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Kathleen’s Story: Afraid to jog alone

I’ve been followed home from stores on numerous occasions, verbally attacked in parking lots and it wasn’t until my husband witnessed me being screamed at in a gas station that I felt confirmation I wasn’t in the wrong; but still helpless. What bothers me the most are humiliating cat calls.

I’m a jogger. I jog outside most of the time and out of a lot of those jogs I was and am still cat called. I think ‘some’ guys think it’s a compliment and women should be appreciative; but the build up over my life has driven me to lessen the frequency of my jogs. I can’t handle the humiliation so now I hesitate to leave the house and sometimes don’t bother to jog at all. Although this isn’t as frightening as some of the other situations I have been in but it bothers me the most.

Something I love, being outdoors and getting exercise feels closed off. I need to build courage to go out jog. In a progressive Country, heck progressive city…I’m afraid to jog alone for fear of humiliation and harassment.

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Alecia’s Story: “Too many reasons not to smile”

Narrowed eyes? Check.

Furrowed brow? Check.

Tightly closed mouth? Purposeful, measured steps? Check, check.

Head up, shoulders square, and back straight? Check check check.

I am now ready to walk down the street, ride my bike, or catch the bus… and

I

look

mean.

This is no accident. After years of living in my female body, I have mastered the art of looking mean. But why would I, a friendly, outgoing, smiley 25 year old young woman, want to appear mean? It’s easy, really. I’m trying to ward off street harassment.

Through my very unscientific, personal experiments, I’ve found that I am less likely to be the target of street harassment if I look like I will bite your head off if you say a word to me. While this is not a foolproof tactic (there have been times when I’ve gotten the old “smile, honey” from a stranger even when my face appears to be literally incapable of turning that frown upside down), it is becoming my default demeanor when I am out and about in the public sphere. I make sure to take up space, walk in a straight line, say hello to no one, and set my face in stone.

And that’s not all…

My aversion to street harassment has also caused me to snap at folks who I mistakenly think to be catcalling me. (More of me being a meanie mcmeanerson) On more than one occasion, a man has made an inaudible or incomprehensible comment to me, and I’ve immediately taken it to be street harassment and responded accordingly. Loudly, angrily, and accordingly. Until I realize that the man was just asking for directions, or talking to someone else, or whistling to a song. Oops. I’d like to think that when this happens, the man at least understands what I’m up against. With street harassment being so prevalent, it only makes sense that I’d be quick to assume the worst.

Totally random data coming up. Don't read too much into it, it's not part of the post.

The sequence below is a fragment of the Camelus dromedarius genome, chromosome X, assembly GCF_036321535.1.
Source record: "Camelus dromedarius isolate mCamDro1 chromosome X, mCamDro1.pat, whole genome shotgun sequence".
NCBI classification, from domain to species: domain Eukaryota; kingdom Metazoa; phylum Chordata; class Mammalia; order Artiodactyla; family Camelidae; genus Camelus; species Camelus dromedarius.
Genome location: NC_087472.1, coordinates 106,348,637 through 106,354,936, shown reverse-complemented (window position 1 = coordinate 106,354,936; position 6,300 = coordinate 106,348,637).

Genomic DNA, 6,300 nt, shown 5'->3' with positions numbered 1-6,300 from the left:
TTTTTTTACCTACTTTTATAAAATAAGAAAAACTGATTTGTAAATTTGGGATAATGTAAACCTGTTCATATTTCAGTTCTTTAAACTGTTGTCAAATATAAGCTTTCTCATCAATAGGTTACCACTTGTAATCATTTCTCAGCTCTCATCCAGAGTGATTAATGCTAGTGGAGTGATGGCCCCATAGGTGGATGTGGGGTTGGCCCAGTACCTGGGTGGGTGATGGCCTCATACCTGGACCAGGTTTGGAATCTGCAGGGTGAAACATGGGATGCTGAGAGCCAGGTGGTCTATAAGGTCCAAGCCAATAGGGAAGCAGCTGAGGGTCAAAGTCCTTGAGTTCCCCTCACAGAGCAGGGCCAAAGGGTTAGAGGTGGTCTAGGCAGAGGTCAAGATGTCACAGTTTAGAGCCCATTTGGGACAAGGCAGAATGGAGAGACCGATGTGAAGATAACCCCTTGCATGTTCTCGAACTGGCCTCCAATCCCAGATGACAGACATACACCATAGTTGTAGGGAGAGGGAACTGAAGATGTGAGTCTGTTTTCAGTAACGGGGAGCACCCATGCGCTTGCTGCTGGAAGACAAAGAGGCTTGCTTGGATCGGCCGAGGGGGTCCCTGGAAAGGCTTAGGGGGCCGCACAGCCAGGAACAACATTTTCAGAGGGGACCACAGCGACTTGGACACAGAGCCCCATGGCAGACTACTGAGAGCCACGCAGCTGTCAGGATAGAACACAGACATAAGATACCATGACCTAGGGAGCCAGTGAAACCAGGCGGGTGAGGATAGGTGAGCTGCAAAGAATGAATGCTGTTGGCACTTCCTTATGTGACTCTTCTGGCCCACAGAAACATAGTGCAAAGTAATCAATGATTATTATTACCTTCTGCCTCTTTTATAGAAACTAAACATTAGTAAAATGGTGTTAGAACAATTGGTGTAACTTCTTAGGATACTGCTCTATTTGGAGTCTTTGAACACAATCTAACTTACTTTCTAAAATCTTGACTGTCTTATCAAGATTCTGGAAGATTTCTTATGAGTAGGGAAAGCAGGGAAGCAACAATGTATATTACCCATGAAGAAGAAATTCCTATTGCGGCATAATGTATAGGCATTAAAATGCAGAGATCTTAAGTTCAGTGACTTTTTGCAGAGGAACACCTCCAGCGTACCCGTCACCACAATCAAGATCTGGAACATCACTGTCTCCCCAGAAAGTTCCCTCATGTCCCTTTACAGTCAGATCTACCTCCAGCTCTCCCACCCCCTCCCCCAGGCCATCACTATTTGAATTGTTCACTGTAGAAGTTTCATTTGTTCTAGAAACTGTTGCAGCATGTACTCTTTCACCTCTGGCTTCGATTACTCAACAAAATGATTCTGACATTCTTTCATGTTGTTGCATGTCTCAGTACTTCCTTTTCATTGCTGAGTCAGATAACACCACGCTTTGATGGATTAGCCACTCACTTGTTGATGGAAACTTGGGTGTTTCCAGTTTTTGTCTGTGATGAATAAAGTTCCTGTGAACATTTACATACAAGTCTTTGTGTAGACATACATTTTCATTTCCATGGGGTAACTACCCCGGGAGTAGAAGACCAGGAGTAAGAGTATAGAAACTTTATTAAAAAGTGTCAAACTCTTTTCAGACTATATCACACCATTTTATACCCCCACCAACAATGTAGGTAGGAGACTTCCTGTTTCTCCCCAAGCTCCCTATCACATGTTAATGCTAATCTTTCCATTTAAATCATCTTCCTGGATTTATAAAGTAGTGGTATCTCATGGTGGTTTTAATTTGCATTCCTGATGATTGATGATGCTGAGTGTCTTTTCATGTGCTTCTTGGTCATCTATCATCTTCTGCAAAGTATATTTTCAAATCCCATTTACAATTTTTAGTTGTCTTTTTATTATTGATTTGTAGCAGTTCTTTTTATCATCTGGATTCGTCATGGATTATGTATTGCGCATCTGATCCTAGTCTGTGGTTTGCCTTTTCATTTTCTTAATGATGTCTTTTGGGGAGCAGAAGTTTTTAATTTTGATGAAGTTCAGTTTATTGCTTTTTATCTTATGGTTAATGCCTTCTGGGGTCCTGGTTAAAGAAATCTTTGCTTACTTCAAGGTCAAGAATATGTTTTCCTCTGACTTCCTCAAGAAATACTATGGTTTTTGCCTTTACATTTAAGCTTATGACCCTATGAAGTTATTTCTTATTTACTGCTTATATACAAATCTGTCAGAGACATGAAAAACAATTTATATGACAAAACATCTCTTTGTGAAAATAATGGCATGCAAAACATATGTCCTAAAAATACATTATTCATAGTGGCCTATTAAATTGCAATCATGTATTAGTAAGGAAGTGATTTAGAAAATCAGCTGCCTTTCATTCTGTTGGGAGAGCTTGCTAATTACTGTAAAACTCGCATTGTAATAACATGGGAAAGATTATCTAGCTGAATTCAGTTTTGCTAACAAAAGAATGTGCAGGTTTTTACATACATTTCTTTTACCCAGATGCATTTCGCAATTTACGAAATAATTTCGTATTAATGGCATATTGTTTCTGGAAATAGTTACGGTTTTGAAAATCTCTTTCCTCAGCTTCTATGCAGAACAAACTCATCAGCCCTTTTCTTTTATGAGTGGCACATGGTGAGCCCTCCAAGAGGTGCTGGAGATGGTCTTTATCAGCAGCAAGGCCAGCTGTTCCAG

Don’t get me wrong, though. I’m not a complete jerk. I hold doors for strangers, say hello to friendly looking folks, and I can’t hide my smile all the time. I guess it’s about staying safe but also staying true to yourself as well.

I don’t want to look like a mean person. I don’t want to assume the worst when someone mumbles something to me. But, I also don’t want to be harassed in public. So I do what I have to do, and I work to change the culture we live in at the same time. While I may have a hardened look on my face from time to time, I won’t let street harassment turn me into a meanie. There is too much good in the world, too many nice people, and too many reasons not to smile.

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Ashley’s Story: “That dude made me feel like an object…”

On Tuesday at around 6pm I walked home on busy Butler St. after a productive day at my job. I like walking because I get to enjoy the sights at a slow pace, and it’s good for thinking. The only thing that sucks is that I seem to be more likely to experience shitty comments and cat-calls while I’m walking than when I drive or bike (thought it happens a bunch on a bike, too).